1. What relationship do adults see between their workplace and their health?
2. What health benefits are offered to workers to improve their personal health, do workers use these benefits, and what are the reasons why they use or do not use these benefits?
3. What are the experiences of those who are working while they are sick or are caring for sick family members?
4. How does the workplace affect the health of different types of workers, including shift workers, workers in dangerous jobs, disabled workers, and workers in low-paying jobs?
5. How do jobs impact workers’ levels of stress?
6. How do adults rate their workplace in terms of supporting their health?
7. How do paid vacation benefits in the U.S. compare to Europe?

The findings of this survey demonstrate that a significant portion of working adults say that their current job impacts their health. In particular, a considerable share of working adults believe their current job affects their overall health, family life, social life, stress level, weight, eating habits, and sleeping habits. Almost half of all working adults give their workplace only fair or poor ratings in its efforts to reduce their stress. In particular, a majority of workers in low-paying jobs, dangerous jobs, disabled workers, workers in medical and restaurant jobs, and people who work 50 or more hours per week in their main job say their job has a bad impact on their stress level.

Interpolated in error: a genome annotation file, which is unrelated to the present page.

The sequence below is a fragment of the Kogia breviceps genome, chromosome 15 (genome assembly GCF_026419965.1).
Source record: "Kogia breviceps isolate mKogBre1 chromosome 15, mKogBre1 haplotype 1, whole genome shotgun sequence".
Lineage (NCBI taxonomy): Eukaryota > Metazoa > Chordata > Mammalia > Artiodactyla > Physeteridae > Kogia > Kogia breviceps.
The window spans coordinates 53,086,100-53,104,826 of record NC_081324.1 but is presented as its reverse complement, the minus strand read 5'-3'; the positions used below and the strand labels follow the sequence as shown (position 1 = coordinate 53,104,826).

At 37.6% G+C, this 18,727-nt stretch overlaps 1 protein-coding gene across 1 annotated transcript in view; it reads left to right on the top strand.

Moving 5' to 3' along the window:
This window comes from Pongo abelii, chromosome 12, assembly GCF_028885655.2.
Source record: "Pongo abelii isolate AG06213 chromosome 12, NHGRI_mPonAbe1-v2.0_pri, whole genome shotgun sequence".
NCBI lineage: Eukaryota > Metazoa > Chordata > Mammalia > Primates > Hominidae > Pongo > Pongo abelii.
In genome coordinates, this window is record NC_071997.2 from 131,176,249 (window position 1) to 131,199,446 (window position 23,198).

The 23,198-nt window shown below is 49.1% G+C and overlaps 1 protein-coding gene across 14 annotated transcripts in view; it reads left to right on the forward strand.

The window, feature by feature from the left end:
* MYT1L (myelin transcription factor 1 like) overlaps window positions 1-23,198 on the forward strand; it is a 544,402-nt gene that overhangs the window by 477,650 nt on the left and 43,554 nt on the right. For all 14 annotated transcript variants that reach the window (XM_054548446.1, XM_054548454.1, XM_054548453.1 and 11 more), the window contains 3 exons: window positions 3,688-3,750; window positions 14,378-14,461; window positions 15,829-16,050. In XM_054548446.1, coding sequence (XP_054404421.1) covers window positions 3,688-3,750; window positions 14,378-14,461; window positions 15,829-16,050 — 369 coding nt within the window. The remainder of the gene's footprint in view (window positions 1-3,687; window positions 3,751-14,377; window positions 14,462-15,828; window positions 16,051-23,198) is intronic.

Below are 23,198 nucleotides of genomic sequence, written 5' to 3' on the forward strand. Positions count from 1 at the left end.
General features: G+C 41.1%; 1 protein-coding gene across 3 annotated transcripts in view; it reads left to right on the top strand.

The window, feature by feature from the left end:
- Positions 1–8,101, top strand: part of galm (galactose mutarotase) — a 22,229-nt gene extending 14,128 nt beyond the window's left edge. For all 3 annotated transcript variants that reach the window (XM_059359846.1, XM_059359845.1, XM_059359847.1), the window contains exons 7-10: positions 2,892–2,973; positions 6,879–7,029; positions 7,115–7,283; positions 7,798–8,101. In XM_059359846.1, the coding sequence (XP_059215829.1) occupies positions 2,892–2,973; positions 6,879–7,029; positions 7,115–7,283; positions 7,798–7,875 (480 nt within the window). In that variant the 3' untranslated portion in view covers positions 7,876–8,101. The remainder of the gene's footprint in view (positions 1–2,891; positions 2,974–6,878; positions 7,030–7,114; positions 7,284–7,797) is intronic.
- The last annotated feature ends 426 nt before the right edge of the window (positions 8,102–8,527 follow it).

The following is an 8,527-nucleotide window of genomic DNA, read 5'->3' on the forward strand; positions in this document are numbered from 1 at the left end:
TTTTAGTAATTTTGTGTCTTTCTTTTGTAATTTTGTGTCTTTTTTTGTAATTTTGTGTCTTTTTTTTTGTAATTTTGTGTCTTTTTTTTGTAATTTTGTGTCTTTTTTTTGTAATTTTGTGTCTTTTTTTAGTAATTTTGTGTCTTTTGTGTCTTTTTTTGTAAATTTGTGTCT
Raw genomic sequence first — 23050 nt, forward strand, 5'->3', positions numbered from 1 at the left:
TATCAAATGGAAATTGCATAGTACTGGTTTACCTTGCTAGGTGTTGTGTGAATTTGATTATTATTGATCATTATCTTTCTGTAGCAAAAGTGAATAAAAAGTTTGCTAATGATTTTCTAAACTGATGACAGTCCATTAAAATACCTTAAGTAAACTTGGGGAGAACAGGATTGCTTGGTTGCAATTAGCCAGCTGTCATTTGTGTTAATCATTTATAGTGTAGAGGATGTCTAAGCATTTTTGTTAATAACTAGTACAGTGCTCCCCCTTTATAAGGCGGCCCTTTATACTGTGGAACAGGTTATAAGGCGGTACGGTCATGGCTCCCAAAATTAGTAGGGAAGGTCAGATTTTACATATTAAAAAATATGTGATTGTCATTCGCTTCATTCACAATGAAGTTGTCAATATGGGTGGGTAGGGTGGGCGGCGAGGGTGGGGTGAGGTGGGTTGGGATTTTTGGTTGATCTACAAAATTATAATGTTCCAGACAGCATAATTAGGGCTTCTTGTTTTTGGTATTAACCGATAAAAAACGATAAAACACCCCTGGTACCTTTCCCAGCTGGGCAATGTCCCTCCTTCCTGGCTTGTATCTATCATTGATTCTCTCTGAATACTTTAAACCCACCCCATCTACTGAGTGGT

Working adults in our sample lived up to America’s reputation for being ‘workaholics,’ as almost two-thirds of them say they often or sometimes work overtime or on the weekends, and about one in five say they work 50 or more hours per week in their main job. Despite most working adults being offered paid vacation days by their workplace, less than half of all workers who receive paid vacation days have used all or most of them in the past year. On the issue of paid vacation, the U.S. also stacks up poorly compared to Europe: while nine in ten full-time working adults in the European Union (EU) have at least four weeks’ of paid vacation, less than four in ten full-time workers in the U.S. say that they are offered this same benefit.